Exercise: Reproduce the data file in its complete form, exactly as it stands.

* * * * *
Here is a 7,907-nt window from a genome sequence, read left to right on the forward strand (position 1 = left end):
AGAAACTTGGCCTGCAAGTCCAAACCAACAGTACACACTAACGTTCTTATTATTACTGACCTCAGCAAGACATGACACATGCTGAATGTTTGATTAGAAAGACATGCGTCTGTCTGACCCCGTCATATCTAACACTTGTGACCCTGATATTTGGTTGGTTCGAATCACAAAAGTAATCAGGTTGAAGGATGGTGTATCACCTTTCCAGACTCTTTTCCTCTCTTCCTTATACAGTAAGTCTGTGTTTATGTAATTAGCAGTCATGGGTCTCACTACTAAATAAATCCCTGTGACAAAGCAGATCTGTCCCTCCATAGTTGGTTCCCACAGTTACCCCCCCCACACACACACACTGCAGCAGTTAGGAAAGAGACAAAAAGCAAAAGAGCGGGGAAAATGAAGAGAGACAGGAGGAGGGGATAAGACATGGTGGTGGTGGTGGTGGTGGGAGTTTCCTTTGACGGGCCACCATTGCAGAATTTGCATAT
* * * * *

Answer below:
Here is a 7,907-nt window from a genome sequence, read left to right on the forward strand (position 1 = left end):
AGAAACTTGGCCTGCAAGTCCAAACCAACAGTACACACTAACGTTCTTATTATTACTGACCTCAGCAAGACATGACACATGCTGAATGTTTGATTAGAAAGACATGCGTCTGTCTGACCCCGTCATATCTAACACTTGTGACCCTGATATTTGGTTGGTTCGAATCACAAAAGTAATCAGGTTGAAGGATGGTGTATCACCTTTCCAGACTCTTTTCCTCTCTTCCTTATACAGTAAGTCTGTGTTTATGTAATTAGCAGTCATGGGTCTCACTACTAAATAAATCCCTGTGACAAAGCAGATCTGTCCCTCCATAGTTGGTTCCCACAGTTACCCCCCCCACACACACACACTGCAGCAGTTAGGAAAGAGACAAAAAGCAAAAGAGCGGGGAAAATGAAGAGAGACAGGAGGAGGGGATAAGACATGGTGGTGGTGGTGGTGGTGGGAGTTTCCTTTGACGGGCCACCATTGCAGAATTTGCATAT